Things You Should Never Cheap Out On

There are many points in life where spending less money on something is a good idea, because you don’t get any benefit out of the more expensive variant. And yet, some people take this idea to the extreme, and always look for the cheapest option for absolutely everything in their lives. That’s not a very good approach for some specific types of purchases though, and it can lead to many problems in the long run.

Learning to recognize which things are appropriate to cheap out on and which aren’t is an important part of developing solid personal finance management skills. There are various details that you’ll have to consider here though, and it’s not always a straightforward decision.

Insurance

Insurance is one of those things that many people like to cheap out on with the wishful thinking that they’re never going to need it anyway. Which is strange, because when you consider statistics and people’s attitude to them, it should be the exact opposite. 1 in 77 deaths in the US were caused by car crashes several years ago, while the odds of winning the lottery are a fraction of a single percent. And yet, guess which one people consider a somewhat likely possibility, while completely ignoring the chance that the other could happen to them?

Spending a little more on your insurance might seem like wasting your money, but when one day you run into a situation where you need to cash in on that insurance policy, you’re absolutely not going to see that money as a waste.

Big Purchases

Car, apartment, house – there are some big-ticket purchases that you should not only take your time to research carefully, but you should also try to invest as much as possible into. These are assets that will not deprecate that much over time, and in some cases – like real estate – they might even gain additional value if they’re maintained properly. With that in mind, you should make sure that you’re getting the best option available right from the start.

If you have to, take out a loan. This is one of the moments in life where a loan is not only an appropriate solution to a financial problem, it’s the preferred one. As long as you take your time to research the loan you’re taking out and ensure that you’re getting the best deal on the market, the rest should come together by itself.

Home Security

Home security is something you only need to set up once – minus the monthly fees of the security company you may have chosen – and that, combined with its general importance in your life, makes it a viable candidate for something that you should splurge a little on. Remember, a burglary accident only needs to happen once to turn your life upside down, and after that, installing a security system will be a bit late anyway.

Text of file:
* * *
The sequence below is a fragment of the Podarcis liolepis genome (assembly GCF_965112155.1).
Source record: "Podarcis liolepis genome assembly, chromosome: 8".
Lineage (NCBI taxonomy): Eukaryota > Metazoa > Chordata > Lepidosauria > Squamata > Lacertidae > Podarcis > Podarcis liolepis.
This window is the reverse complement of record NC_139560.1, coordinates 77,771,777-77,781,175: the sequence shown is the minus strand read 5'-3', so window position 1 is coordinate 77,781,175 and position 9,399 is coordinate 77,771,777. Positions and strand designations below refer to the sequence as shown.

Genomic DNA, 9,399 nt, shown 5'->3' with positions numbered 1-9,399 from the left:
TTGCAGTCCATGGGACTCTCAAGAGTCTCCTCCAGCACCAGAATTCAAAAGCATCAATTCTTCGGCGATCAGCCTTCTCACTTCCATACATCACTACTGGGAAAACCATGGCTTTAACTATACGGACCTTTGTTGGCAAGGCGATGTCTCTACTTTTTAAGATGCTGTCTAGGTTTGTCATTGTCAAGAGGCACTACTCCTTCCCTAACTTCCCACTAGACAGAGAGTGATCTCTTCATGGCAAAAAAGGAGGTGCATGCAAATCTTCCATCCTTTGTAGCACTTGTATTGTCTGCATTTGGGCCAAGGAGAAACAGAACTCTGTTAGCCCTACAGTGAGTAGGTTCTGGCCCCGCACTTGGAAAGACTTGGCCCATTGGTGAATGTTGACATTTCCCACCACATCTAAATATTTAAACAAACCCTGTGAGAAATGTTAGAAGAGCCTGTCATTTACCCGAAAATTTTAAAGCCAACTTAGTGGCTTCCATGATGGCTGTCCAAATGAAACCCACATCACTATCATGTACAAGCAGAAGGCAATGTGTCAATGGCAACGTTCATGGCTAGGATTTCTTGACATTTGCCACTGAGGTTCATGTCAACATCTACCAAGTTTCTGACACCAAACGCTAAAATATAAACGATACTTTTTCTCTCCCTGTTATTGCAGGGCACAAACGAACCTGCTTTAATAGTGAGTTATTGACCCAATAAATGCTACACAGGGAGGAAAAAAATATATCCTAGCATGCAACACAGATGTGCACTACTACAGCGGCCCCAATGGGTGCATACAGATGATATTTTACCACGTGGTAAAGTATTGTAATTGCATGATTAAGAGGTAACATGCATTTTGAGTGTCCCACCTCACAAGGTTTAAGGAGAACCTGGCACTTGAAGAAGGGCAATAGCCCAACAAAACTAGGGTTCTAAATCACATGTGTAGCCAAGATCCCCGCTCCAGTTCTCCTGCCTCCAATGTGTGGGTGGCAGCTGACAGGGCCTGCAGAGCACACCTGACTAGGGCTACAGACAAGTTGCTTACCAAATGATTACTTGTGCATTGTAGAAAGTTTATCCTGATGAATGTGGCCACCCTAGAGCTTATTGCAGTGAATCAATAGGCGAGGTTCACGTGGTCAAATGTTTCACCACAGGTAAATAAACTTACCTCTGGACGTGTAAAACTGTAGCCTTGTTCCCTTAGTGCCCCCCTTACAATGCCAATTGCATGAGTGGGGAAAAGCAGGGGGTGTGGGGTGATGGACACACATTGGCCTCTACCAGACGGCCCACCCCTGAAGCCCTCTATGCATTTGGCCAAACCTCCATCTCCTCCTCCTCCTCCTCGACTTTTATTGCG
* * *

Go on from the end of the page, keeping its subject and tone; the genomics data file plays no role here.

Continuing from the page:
Make sure to get the latest models with all the bells and whistles, and pay attention to any ongoing maintenance costs that you may need to prepare yourself for as well. Don’t underestimate the importance of having a good home security setup, because it’s going to matter a lot for your overall peace of mind in the long run.

Repair Services

Having something repaired can cost a lot of money if you want the job done right. But in the end, cheaper options exist too – if you don’t mind completely replacing the product shortly afterwards. Handymen value the quality of their work, and you should too, because they’re the ones saving you from an even bigger potential expense (if you have to completely replace whatever is broken).

This means that you should never dispute the quote you receive, even if it seems ridiculous. As the old anecdote about the ship engineer goes, “the bill was $10,000 for screwing one bolt, because it cost you $1 for me to screw the bolt, and $9,999 for knowing which bolt needed screwing in the first place”. Don’t insult someone by implying that you could have done the same with a few YouTube tutorials.

Childcare

Having children is wonderful and very engaging, but you’re going to want to unwind and relax on your own from time to time. And in those cases, you have plenty of options for professional childcare services on the market. Make sure that you hire someone competent though, and pay them whatever they’re asking. Because you’re quickly going to find out that the number of people available out there who actually know how to look after a child properly, and have the patience for it, is not as great as you might think. And there’s a good reason most of them charge so much for their services – they know what they’re worth.